Thursday, January 19, 2017

Nature Chemical Biology Contents: February 2017, Volume 13 No 2 pp 127 - 242

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February 2017 Volume 13, Issue 2

Research Highlights
News and Views
Brief Communications


Unexplored opportunities in the druggable human genome

This poster presents a categorization of human proteins based on the amount of data on them, highlighting a knowledge deficit and indicating novel drug discovery opportunities. 

Download the Poster free online

Produced with support from:

Illuminating the Druggable Genome Knowledge Management Center 

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Susan Lindquist (1949-2016)   p127
Tricia R Serio
Susan Lindquist passed away on 27 October 2016, far too early for those who marveled at her brilliance through her many contributions to science, for all who knew her directly, and especially for her former trainees.

Research Highlights


RNA modification: Reading Sex-lethal | Biosynthesis: Terrifically tailored peptides | Pancreatic development: Changing identity | RNA structure: Untying Zika's knots

News and Views


Host-pathogen interactions: Nucleotide circles of life and death   pp130 - 131
Lingyin Li
A phosphodiesterase, CdnP, from Mycobacterium tuberculosis (M. tb.) helps the pathogen evade immune detection by degrading the second messenger cyclic di-AMP that alerts the host to its presence. Genetic knockout of CdnP dampens the virulence of the pathogen, suggesting that CdnP inhibitors are potential anti-M. tb. therapeutics.

See also: Article by Dey et al.

Synthetic biology: Sensing with modular receptors   pp131 - 132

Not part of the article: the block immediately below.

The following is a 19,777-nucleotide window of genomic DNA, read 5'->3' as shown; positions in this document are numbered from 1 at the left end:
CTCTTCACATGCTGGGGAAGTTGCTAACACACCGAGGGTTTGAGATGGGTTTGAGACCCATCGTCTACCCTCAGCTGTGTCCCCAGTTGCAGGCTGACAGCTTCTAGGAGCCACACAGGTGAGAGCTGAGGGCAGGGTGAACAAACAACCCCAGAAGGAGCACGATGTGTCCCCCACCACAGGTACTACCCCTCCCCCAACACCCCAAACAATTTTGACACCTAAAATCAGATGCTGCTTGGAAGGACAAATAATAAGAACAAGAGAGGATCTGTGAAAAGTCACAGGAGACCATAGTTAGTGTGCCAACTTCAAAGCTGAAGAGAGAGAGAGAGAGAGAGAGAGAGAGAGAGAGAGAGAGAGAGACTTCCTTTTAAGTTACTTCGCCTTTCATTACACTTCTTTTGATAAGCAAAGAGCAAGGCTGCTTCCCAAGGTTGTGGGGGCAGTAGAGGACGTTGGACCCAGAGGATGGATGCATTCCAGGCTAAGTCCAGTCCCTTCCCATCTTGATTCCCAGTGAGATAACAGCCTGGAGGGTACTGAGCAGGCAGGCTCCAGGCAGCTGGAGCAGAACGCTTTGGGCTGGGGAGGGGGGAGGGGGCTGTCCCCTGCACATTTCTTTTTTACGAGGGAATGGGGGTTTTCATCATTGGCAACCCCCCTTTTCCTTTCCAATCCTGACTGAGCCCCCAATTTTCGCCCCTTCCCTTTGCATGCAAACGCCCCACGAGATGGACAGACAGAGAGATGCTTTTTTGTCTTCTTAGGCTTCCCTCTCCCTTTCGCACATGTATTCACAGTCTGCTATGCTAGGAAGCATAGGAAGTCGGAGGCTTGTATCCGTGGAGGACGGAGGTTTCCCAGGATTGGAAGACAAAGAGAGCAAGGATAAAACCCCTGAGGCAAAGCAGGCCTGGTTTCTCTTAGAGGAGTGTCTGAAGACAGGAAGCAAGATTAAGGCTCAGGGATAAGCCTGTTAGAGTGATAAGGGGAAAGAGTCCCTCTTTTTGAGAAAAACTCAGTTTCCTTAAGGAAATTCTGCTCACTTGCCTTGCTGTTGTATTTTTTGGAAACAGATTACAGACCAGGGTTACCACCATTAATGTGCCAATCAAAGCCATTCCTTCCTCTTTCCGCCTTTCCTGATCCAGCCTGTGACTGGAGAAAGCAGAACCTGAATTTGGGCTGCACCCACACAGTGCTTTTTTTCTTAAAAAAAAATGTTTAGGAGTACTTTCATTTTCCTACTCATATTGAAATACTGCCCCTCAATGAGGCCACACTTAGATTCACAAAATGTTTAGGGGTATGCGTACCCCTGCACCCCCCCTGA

Matthew Brenner, Jang Hwan Cho and Wilson W Wong
Sensing and responding to diverse extracellular signals is a crucial aspect of cellular decision-making that is currently lacking in the synthetic biology toolkit. The development of modular receptor platforms allows for the rewiring of cellular input-output relationships.

See also: Article by Schwarz et al.

Target engagement: Shining a light   pp133 - 134
Kilian V M Huber
The ability to measure the binding of a compound to its intended target in live cells or tissue is a critical parameter for drug discovery. A new method using polarized light microscopy adds to the current toolbox by enabling monitoring of target engagement in vitro and in vivo at single-cell resolution.

See also: Article by Dubach et al.

Nitrogenase: A fuel-producing microbe   pp134 - 135
Holger Dobbek
Nitrogenase has the canonical ability to reduce N2 to NH3, but under certain conditions, either in vitro or in vivo, it has the additional capability to convert CO2 to CO and CO to light hydrocarbons.

See also: Brief Communication by Rebelein et al.

Chemical Biology
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The pharmacological regulation of cellular mitophagy   pp136 - 146
Nikolaos D Georgakopoulos, Geoff Wells and Michelangelo Campanella

This perspective discusses recent progress in the development of pharmacological tools that initiate mitophagy and spare mitochondrial function and focuses on promising approaches to identify improved reagents.